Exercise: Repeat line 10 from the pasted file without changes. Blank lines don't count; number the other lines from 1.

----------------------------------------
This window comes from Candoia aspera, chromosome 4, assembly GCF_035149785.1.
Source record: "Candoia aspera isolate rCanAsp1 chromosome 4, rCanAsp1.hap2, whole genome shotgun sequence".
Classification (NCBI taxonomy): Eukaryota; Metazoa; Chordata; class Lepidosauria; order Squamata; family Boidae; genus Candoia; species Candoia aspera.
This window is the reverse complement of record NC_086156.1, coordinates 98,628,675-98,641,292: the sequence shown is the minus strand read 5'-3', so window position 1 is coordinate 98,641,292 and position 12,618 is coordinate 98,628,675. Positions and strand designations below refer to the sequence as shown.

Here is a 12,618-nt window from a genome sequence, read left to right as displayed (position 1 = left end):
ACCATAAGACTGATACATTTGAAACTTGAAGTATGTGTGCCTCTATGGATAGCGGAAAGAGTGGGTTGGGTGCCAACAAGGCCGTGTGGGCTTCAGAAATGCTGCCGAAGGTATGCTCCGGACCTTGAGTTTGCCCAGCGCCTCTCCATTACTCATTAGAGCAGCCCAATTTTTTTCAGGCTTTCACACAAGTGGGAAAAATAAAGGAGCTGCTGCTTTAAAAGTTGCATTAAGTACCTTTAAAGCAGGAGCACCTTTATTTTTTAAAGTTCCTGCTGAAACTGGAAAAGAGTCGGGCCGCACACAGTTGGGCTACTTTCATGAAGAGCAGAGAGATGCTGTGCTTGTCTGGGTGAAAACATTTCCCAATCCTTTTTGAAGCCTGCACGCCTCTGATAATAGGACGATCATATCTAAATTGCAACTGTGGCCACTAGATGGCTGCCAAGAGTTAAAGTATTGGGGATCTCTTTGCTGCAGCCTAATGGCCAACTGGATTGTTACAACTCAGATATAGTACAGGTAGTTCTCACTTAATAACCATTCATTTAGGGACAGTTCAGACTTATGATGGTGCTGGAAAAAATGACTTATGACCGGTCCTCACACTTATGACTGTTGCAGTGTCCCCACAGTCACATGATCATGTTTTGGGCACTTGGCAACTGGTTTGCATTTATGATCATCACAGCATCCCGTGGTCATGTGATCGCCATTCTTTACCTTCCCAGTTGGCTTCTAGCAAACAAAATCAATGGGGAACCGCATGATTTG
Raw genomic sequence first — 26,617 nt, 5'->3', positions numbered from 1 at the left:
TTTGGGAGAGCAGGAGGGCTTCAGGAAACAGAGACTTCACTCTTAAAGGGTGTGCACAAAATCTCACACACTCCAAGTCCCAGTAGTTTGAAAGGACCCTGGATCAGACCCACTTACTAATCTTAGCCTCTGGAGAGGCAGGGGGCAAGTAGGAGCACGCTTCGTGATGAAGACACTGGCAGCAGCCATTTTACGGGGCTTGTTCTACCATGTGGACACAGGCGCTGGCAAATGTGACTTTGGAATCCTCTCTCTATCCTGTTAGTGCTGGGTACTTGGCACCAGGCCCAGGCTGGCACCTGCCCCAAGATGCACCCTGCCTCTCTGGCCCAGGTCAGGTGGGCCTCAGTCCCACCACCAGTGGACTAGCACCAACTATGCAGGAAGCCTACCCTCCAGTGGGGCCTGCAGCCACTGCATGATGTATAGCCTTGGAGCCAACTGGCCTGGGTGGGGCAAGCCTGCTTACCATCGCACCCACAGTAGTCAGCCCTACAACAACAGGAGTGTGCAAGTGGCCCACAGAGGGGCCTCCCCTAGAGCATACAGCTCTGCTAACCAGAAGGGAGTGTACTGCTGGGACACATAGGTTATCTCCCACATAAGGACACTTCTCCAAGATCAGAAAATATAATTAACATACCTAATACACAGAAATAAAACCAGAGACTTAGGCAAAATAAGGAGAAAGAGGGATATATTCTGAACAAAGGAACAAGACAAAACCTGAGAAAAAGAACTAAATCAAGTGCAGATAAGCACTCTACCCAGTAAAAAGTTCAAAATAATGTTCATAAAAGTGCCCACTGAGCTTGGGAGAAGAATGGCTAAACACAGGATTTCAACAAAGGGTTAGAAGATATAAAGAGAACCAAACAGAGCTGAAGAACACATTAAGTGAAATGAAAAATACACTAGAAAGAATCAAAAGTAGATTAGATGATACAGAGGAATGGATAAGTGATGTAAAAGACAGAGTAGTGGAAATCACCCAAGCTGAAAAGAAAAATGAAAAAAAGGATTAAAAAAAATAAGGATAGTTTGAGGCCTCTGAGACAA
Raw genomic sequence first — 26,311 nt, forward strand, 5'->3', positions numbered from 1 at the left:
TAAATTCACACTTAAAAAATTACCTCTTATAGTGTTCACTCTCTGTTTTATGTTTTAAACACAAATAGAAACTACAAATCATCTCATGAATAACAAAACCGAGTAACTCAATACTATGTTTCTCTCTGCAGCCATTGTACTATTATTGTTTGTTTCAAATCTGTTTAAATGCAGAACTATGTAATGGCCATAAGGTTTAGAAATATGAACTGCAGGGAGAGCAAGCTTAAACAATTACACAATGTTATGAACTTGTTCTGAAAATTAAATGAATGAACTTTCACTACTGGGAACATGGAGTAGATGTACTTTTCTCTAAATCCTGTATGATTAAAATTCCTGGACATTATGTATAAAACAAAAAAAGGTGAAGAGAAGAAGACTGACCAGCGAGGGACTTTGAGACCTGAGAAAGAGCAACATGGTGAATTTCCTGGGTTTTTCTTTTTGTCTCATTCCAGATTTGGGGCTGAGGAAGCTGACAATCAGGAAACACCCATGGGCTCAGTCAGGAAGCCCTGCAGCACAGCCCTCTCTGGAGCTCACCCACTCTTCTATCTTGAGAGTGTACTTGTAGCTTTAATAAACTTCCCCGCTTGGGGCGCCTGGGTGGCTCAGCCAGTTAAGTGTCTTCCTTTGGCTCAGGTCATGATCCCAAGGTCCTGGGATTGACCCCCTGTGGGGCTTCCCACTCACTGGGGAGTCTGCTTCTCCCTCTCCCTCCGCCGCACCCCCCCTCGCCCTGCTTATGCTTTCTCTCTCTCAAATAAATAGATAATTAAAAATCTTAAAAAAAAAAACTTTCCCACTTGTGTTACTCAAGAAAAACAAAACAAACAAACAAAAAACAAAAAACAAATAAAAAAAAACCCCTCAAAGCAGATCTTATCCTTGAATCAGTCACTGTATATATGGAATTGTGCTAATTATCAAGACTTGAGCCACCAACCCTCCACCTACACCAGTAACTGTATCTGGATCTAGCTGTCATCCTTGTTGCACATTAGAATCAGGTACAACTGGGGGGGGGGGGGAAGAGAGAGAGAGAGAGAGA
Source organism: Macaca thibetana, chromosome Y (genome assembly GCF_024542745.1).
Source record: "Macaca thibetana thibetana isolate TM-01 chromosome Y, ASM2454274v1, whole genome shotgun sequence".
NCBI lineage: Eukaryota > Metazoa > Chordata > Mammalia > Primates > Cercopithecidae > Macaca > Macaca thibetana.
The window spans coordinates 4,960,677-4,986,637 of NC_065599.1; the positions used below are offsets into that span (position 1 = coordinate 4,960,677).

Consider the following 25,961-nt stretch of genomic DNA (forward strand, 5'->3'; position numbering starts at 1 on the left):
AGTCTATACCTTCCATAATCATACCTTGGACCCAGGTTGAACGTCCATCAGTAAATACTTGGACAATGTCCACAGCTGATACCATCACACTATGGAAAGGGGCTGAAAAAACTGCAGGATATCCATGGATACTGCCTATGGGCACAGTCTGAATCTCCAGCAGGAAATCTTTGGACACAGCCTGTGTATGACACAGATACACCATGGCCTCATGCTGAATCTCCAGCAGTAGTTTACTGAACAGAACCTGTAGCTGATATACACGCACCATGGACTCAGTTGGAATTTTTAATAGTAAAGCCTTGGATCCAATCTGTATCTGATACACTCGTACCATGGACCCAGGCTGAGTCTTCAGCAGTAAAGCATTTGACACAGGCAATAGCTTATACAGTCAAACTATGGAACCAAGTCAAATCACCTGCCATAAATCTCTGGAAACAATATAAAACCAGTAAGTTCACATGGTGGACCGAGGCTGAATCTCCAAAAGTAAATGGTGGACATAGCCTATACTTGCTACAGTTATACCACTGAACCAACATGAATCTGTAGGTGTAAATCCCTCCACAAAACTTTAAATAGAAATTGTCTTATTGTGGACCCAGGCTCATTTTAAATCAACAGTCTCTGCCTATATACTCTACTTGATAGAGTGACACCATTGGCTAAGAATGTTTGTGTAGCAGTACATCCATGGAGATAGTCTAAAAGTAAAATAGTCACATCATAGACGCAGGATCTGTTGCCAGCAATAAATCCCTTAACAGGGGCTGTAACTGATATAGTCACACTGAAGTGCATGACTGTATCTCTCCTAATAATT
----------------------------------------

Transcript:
TAAATTCACACTTAAAAAATTACCTCTTATAGTGTTCACTCTCTGTTTTATGTTTTAAACACAAATAGAAACTACAAATCATCTCATGAATAACAAAACCGAGTAACTCAATACTATGTTTCTCTCTGCAGCCATTGTACTATTATTGTTTGTTTCAAATCTGTTTAAATGCAGAACTATGTAATGGCCATAAGGTTTAGAAATATGAACTGCAGGGAGAGCAAGCTTAAACAATTACACAATGTTATGAACTTGTTCTGAAAATTAAATGAATGAACTTTCACTACTGGGAACATGGAGTAGATGTACTTTTCTCTAAATCCTGTATGATTAAAATTCCTGGACATTATGTATAAAACAAAAAAAGGTGAAGAGAAGAAGACTGACCAGCGAGGGACTTTGAGACCTGAGAAAGAGCAACATGGTGAATTTCCTGGGTTTTTCTTTTTGTCTCATTCCAGATTTGGGGCTGAGGAAGCTGACAATCAGGAAACACCCATGGGCTCAGTCAGGAAGCCCTGCAGCACAGCCCTCTCTGGAGCTCACCCACTCTTCTATCTTGAGAGTGTACTTGTAGCTTTAATAAACTTCCCCGCTTGGGGCGCCTGGGTGGCTCAGCCAGTTAAGTGTCTTCCTTTGGCTCAGGTCATGATCCCAAGGTCCTGGGATTGACCCCCTGTGGGGCTTCCCACTCACTGGGGAGTCTGCTTCTCCCTCTCCCTCCGCCGCACCCCCCCTCGCCCTGCTTATGCTTTCTCTCTCTCAAATAAATAGATAATTAAAAATCTTAAAAAAAAAAACTTTCCCACTTGTGTTACTCAAGAAAAACAAAACAAACAAACAAAAAACAAAAAACAAATAAAAAAAAACCCCTCAAAGCAGATCTTATCCTTGAATCAGTCACTGTATATATGGAATTGTGCTAATTATCAAGACTTGAGCCACCAACCCTCCACCTACACCAGTAACTGTATCTGGATCTAGCTGTCATCCTTGTTGCACATTAGAATCAGGTACAACTGGGGGGGGGGGGGAAGAGAGAGAGAGAGAGAGA